I would loved to have gone along to a polling station here in Seattle to give you guys an on the ground perspective of an American primary contest, but sadly it is not possible. In King County, which encompasses the city of Seattle, all voting is conducted by mail. In the biggest city in the state, this election will play out at kitchen tables and through postboxes, not in school halls and community centres.
It’s a shame, because I visited a station in Washington’s Whatcom County for the 2004 Presidential election, and found it fascinating. The lines were long, though nowhere near as long as in parts of swing states like Ohio or Florida. The vote was conducted using a rather complex punch card system not dissimilar from the one that caused so much trouble in Palm Beach County in 2000. The polling officials even indulged my request to try a sample ballot on one of their machines. After my experimental attempt, I began to sympathise with the Floridians who found the ballot confusing.
Perhaps this is a reason to recommend mail-in ballots like those used in King County. It seems likely that letting voters cast their votes from home would reduce the chance of error. Allowing people to vote whenever they find time rather than requiring them to show up to a specific place on a specific day also seems an excellent way to bolster turnout. Mail-in voting is popular out west — many parts of Oregon also use it — and while I usually find American voting innovations to be wacky and overly complex (e.g. touch screens), this seems a logical way to improve efficiency and participation.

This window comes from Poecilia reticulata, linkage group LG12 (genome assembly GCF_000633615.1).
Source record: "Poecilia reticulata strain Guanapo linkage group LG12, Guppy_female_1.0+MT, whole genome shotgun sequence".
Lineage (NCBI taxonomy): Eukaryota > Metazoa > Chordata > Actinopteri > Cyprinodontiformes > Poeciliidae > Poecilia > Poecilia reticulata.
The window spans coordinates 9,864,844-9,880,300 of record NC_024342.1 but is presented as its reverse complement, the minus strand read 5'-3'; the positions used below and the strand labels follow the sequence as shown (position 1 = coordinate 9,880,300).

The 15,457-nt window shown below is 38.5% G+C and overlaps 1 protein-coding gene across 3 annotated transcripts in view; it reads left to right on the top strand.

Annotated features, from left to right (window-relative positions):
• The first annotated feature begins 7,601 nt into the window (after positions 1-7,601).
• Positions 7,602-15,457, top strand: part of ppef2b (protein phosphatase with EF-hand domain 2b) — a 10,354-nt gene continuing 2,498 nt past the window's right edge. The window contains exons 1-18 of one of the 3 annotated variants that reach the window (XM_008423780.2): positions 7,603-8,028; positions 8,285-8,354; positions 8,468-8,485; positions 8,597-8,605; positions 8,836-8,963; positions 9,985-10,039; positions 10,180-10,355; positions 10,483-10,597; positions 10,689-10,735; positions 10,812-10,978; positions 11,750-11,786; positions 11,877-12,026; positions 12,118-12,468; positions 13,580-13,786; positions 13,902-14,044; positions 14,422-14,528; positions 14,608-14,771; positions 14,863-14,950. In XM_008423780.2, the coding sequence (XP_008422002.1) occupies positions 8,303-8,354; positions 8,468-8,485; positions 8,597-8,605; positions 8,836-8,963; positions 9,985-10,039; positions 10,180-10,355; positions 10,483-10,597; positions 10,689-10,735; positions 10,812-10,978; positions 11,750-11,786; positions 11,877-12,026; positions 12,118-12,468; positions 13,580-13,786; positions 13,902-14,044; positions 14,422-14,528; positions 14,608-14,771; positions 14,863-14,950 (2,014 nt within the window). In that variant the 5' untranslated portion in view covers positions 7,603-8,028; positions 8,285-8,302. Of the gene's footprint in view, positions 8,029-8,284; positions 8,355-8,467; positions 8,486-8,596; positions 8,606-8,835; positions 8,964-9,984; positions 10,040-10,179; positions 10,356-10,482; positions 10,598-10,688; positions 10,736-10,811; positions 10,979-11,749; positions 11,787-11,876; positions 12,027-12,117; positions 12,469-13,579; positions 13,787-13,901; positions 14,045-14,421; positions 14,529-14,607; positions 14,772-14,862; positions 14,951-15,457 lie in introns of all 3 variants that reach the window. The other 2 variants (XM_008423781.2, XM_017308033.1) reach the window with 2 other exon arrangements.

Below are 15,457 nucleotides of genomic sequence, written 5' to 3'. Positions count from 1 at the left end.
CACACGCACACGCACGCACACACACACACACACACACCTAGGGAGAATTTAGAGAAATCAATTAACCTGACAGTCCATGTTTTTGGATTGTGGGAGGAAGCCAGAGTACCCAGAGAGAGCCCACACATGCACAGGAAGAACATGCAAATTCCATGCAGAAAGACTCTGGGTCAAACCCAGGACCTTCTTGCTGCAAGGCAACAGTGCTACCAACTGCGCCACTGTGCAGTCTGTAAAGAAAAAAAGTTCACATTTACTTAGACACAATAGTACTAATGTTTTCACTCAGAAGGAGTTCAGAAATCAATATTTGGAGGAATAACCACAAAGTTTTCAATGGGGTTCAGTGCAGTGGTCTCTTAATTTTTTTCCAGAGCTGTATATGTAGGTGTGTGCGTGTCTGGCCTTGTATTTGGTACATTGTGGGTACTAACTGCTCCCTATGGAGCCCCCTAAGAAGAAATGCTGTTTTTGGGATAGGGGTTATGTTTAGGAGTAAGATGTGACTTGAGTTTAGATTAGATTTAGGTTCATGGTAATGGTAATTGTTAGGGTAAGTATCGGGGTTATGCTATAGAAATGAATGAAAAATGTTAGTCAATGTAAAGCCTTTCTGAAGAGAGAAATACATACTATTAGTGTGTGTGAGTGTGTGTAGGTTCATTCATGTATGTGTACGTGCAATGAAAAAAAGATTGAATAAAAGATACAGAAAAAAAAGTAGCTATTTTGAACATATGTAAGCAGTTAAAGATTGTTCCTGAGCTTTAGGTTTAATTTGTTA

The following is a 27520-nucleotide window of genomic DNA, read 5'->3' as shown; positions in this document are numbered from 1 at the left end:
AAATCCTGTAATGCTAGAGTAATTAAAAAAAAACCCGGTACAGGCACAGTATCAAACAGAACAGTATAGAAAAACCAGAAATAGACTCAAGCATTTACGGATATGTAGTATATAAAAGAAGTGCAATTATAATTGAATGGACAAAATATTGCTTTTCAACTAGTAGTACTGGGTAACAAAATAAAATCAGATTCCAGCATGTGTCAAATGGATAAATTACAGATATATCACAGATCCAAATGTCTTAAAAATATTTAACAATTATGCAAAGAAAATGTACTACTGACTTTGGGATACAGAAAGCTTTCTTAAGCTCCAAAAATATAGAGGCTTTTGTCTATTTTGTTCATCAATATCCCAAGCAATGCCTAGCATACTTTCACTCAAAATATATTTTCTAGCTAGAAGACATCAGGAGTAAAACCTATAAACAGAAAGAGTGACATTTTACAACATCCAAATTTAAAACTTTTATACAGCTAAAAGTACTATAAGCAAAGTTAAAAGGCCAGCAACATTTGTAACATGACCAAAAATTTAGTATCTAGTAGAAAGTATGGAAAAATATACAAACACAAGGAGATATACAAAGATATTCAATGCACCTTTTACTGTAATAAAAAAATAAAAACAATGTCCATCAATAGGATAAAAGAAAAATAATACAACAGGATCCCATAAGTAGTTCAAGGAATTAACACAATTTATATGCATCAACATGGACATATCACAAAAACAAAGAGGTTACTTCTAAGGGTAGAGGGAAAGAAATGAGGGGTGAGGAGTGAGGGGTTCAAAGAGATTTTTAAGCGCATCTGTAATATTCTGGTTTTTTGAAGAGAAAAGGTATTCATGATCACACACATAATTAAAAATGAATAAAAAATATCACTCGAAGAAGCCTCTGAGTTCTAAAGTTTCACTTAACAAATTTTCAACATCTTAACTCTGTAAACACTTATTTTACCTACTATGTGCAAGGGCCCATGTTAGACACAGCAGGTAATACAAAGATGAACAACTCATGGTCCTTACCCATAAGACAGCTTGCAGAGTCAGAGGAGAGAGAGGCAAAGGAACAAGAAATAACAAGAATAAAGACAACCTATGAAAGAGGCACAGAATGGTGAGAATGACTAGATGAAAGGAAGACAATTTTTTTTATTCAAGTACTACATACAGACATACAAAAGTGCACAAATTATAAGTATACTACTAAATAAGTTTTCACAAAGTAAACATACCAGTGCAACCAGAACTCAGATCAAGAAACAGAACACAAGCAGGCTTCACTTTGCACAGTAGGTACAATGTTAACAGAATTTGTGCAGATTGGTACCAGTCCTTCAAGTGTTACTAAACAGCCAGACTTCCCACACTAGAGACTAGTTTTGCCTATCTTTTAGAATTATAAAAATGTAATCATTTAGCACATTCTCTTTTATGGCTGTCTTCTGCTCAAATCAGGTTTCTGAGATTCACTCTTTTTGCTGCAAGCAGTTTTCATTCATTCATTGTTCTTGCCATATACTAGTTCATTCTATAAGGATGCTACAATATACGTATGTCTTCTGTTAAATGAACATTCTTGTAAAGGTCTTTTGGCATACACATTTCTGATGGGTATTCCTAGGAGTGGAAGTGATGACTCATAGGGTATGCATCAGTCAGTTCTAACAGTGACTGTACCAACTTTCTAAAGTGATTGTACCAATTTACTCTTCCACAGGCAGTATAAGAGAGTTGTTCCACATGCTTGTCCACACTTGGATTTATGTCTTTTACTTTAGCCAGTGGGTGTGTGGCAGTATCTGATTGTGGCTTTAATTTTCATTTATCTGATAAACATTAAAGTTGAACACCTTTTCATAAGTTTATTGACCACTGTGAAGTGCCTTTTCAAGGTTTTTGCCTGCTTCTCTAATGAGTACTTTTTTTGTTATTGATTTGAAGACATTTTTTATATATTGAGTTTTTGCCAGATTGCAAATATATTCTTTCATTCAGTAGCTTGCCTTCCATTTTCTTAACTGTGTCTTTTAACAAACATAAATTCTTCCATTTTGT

As for the returns this evening, I meant to mention this in my earlier post today, but it slipped my mind until I saw this Politico article: the thing to watch out for in tonight’s results will be the proportion of the vote Senate candidates Patty Murray (D) and Dino Rossi (R) get. These are an imperfect predictor of the general election result, as Republicans will likely be more motivated to vote in this primary than Democrats, considering they have a more competitive field to choose from. Likewise, though Rossi is expected to win, he might pick up support in November he didn’t have today, from voters who back the Sarah Palin-endorsed Clint Didier but would still vote for Rossi in a two-way contest against Murray. Even so, this will give us an insight into what kind of chance the Republican Party has of swinging Senate seats that in a usual cycle would be safe for the Democrats.